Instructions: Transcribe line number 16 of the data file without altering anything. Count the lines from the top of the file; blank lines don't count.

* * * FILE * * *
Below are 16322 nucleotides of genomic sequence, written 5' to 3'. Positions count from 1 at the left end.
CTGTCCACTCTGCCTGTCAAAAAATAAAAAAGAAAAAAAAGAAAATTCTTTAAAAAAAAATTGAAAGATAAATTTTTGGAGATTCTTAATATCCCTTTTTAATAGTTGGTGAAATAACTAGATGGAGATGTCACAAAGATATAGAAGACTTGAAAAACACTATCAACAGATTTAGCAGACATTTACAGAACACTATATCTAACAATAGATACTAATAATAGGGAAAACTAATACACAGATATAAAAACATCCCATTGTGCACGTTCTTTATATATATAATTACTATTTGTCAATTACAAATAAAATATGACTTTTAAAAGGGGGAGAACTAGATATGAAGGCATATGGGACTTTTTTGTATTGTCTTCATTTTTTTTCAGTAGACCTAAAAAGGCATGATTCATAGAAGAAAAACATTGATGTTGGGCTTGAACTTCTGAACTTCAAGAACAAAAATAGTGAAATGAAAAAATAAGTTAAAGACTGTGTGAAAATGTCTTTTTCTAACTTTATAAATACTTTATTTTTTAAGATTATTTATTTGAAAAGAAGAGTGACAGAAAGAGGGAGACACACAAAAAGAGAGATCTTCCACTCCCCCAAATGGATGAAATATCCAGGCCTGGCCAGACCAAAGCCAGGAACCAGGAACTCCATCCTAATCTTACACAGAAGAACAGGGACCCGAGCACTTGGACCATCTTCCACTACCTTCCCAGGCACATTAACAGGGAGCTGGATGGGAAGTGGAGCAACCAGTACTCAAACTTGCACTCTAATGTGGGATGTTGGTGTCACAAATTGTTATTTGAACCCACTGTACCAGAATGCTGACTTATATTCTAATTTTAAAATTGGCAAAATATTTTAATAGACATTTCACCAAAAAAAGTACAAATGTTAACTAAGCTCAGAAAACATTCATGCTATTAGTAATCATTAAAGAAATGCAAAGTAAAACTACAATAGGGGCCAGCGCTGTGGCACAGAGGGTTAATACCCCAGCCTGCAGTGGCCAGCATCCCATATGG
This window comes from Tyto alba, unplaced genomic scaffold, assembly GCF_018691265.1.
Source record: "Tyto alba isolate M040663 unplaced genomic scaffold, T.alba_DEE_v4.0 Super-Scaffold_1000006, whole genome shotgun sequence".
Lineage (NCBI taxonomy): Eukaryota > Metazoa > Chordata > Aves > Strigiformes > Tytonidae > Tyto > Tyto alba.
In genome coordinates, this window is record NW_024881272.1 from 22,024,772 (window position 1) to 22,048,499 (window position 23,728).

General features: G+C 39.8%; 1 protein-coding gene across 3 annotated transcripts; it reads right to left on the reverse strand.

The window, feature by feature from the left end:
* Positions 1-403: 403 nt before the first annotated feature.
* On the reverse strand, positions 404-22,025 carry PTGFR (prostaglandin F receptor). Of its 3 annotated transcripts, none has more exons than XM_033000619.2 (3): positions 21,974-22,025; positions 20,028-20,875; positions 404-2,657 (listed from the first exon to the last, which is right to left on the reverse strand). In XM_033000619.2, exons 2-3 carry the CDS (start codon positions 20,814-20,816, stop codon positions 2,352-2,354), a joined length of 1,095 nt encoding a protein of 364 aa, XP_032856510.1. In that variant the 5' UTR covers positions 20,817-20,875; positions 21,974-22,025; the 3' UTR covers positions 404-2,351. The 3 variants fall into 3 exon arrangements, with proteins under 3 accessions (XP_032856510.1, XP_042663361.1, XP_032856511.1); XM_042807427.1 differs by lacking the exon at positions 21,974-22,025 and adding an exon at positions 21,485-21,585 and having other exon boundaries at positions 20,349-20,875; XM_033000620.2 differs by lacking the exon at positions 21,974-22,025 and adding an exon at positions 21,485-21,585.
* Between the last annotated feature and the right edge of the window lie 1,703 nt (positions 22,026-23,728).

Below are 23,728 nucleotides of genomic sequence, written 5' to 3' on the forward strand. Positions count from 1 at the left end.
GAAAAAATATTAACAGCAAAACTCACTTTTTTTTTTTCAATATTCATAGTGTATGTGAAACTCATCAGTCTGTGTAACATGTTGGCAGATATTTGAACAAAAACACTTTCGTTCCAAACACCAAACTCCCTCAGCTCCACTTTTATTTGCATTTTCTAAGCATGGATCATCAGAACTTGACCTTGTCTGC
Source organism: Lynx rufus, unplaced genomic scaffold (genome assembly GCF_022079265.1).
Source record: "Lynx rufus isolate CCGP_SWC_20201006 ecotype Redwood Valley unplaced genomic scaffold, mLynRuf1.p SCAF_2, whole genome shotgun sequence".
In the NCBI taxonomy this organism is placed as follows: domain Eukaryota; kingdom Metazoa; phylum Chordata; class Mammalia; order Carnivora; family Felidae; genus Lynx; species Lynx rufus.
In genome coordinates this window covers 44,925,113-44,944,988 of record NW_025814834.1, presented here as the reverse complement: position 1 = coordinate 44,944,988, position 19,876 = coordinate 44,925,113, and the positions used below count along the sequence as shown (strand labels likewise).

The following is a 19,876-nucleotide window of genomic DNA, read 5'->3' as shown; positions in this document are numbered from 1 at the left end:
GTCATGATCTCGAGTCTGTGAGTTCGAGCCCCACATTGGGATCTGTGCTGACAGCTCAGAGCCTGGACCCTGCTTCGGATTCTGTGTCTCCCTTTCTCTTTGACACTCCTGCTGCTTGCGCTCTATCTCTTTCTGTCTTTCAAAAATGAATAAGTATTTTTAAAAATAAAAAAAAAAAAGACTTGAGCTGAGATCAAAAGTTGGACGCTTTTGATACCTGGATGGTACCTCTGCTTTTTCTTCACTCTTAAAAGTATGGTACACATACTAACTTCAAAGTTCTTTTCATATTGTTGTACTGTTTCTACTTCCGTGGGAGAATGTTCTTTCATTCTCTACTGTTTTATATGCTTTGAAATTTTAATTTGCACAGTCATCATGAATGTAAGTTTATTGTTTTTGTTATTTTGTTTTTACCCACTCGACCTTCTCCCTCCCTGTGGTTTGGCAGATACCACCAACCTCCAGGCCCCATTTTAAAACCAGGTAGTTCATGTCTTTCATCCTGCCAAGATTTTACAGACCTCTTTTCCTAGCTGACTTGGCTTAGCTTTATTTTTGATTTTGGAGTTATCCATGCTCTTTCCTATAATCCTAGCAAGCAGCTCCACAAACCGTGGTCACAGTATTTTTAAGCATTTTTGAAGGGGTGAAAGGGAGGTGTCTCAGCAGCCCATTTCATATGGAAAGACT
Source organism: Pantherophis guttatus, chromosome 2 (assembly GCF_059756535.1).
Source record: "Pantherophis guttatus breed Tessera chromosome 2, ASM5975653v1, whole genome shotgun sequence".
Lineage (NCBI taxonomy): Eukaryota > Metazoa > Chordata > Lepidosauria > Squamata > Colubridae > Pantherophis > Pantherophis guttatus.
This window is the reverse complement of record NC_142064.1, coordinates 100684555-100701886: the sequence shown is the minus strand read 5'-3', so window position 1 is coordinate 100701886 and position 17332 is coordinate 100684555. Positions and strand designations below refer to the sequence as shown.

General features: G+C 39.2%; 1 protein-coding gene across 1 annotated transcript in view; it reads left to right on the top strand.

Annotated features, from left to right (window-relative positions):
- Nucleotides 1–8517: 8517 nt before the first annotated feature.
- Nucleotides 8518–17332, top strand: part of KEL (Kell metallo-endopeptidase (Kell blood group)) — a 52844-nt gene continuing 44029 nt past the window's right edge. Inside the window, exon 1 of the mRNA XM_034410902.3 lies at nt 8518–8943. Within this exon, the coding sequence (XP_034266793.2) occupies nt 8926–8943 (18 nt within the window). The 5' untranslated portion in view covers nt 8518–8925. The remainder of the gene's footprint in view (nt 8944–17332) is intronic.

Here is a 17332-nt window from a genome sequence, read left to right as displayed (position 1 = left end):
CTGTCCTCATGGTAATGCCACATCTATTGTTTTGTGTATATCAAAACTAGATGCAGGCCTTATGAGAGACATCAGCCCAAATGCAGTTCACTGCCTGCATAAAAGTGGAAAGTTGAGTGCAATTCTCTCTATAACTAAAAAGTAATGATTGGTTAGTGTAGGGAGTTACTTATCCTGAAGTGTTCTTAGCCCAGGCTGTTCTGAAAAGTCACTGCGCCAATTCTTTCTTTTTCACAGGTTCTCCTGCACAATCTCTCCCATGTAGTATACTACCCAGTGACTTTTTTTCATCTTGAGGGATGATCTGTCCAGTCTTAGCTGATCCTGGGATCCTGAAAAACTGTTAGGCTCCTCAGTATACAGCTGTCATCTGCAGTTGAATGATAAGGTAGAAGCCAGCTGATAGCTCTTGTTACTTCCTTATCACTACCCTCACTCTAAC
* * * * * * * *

In the NCBI taxonomy this organism is placed as follows: domain Eukaryota; kingdom Metazoa; phylum Chordata; class Mammalia; order Carnivora; family Felidae; genus Lynx; species Lynx rufus.